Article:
It’s the morning after my steroid injection. My husband keeps asking how I am and if it hurts and I keep on saying “I don’t know.” I’ve felt so lousy for so long that it became a norm and so now I’m getting used to life after bursitis.
The procedure itself was a doddle. I wish I’d pushed for it months ago, instead of going along with treatments that were never going to work because the bursa was too inflamed to respond. Instead I struggled along, icing my hip at every opportunity and, even, in the end, having to walk with the aid of my grandmother’s walking stick. I was old before my time.
It was done by a physiotherapist. She explained everything twice, once before the procedure and again afterwards (just in case the words had slid off my over-anxious brain). I don’t need to avoid gory details, because it wasn’t at all gory. I lay on my good side with my back facing the physio. The area was still very swollen, so she knew where to go! She felt for the worse spot, guided by my ‘ouches’, marked it with some sort of punch (just a nip on the skin), injected a local anaesthetic and left the needle in place whilst attaching the steroid tube. I was told I’d feel a little pressure, which I hardly did, and that was it. The whole thing took less than 30 seconds and I felt just the local needle and that was just a scratch. Amazing.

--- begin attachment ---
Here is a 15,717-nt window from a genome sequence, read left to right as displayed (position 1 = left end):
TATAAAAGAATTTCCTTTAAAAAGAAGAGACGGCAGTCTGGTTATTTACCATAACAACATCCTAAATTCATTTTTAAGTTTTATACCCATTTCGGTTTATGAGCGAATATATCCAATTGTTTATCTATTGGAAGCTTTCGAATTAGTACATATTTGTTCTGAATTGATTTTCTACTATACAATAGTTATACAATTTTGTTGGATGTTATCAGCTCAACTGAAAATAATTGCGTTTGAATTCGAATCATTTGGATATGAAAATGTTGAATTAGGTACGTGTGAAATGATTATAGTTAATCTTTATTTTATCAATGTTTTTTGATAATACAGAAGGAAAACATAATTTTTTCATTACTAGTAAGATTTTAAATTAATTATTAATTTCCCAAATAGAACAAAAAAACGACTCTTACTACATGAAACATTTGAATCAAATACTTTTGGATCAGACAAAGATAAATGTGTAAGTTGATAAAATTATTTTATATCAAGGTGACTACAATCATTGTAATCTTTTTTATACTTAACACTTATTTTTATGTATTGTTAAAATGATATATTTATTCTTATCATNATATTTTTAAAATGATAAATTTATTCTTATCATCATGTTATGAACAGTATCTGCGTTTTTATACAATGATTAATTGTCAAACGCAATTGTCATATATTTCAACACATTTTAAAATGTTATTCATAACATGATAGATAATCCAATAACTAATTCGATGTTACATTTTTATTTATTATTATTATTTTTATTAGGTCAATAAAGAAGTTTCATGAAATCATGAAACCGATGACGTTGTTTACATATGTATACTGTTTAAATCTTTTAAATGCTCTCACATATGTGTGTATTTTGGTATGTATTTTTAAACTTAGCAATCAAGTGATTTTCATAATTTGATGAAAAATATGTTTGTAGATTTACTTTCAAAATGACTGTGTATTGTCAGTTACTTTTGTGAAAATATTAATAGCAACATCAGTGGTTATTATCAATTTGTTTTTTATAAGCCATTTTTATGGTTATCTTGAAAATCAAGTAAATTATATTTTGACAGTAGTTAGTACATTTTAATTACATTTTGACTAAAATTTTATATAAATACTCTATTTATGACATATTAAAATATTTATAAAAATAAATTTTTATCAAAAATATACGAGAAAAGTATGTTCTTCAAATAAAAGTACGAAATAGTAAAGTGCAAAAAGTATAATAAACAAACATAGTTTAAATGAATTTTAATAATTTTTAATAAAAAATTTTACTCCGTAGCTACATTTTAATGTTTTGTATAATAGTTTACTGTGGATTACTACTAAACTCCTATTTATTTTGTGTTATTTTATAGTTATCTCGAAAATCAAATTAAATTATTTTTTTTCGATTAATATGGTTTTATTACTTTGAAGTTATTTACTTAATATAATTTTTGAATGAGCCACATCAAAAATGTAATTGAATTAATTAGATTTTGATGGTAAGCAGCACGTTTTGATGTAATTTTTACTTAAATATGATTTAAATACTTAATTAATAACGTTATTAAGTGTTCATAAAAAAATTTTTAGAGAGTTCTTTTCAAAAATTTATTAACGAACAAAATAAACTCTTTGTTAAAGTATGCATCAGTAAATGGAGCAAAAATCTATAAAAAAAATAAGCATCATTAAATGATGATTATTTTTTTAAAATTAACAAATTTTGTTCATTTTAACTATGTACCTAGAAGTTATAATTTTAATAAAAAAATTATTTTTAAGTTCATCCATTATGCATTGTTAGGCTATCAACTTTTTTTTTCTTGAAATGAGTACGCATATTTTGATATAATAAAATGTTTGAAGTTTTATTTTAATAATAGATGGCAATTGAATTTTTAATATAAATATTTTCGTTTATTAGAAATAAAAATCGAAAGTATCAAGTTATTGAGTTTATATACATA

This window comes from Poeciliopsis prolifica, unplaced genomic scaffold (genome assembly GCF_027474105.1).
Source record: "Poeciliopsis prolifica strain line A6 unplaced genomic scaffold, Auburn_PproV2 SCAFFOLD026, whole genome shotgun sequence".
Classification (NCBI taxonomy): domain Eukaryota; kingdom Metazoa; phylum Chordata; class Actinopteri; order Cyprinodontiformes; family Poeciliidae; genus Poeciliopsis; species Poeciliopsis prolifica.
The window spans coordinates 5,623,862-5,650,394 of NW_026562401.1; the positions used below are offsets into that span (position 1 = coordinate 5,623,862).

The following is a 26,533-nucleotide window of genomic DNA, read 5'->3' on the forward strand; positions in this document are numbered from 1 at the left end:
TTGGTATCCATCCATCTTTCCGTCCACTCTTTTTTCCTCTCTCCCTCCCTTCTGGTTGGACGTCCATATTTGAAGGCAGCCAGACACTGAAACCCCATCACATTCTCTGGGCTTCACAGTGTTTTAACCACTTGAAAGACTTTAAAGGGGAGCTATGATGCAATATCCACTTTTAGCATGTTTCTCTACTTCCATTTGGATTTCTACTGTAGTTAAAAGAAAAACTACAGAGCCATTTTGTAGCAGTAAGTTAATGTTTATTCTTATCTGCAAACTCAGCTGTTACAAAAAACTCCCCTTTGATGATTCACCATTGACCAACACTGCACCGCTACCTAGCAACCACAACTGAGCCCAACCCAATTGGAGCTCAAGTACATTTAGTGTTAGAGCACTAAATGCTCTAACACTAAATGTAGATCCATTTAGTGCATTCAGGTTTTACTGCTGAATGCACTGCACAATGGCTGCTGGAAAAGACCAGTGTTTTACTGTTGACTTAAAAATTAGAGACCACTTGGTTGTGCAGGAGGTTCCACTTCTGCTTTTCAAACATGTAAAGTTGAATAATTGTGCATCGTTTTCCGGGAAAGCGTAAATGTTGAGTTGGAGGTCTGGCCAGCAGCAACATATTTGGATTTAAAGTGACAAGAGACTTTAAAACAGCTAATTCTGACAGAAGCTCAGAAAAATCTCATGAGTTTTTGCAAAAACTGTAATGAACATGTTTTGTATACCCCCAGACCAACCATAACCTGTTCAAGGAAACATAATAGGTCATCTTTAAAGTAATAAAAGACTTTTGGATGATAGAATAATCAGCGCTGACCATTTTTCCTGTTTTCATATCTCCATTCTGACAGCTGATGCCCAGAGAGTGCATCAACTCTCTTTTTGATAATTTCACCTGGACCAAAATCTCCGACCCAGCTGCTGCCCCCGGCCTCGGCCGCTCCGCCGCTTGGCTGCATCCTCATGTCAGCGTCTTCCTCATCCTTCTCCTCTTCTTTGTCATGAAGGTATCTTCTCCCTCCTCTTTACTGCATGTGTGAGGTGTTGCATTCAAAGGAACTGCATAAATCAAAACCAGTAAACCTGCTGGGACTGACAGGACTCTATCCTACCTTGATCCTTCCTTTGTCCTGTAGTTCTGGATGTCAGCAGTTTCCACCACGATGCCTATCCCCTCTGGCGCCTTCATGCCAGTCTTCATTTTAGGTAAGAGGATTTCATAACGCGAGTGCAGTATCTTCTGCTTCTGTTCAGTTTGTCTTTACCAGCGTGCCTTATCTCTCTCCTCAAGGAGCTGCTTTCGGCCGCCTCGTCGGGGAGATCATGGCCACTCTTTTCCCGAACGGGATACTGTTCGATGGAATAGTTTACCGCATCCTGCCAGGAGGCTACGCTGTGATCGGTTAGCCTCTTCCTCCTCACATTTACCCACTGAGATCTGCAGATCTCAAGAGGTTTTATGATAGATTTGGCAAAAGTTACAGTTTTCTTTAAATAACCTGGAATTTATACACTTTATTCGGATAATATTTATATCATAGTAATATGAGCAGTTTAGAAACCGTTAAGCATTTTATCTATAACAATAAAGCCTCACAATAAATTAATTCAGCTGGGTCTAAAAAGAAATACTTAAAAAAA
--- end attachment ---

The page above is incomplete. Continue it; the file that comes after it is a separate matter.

Having had it, I wouldn’t hesitate to go for it again. It was nothing, absolutely nothing, especially in comparison to what I’ve endured for five months.
I waited at the hospital for half an hour, advised to do so in case of an adverse reaction to the injection and then was chauffered home by my very worried looking husband who hates needles. I’ve been told to stay off my feet as much as possible for 48 hours to allow the steroid to settle in the area and not get dispersed. The local anaesthetic wore off around six hours after the fact, so I took a couple of ibuprofen and half a bottle of wine, all for medicinal purposes and slept like a baby last night!
This morning I have no pain and no apparent side effects, but I’m very aware that without either I might be tempted to do too much. I have already been warned to sit down and watch “Star Trek and Gotham and whatever other rubbish you have saved.” So I will.
After that I have to take it easy for ten days; no housework, no ironing, no long walks, no standing for too long, definitely no exercise! I have a physio appointment for two weeks time. I’ll be reassessed and will be able, if everything is alright, to start my strengthening exercises again. It may be a wee while yet before I can try a treadmill run.
But I will!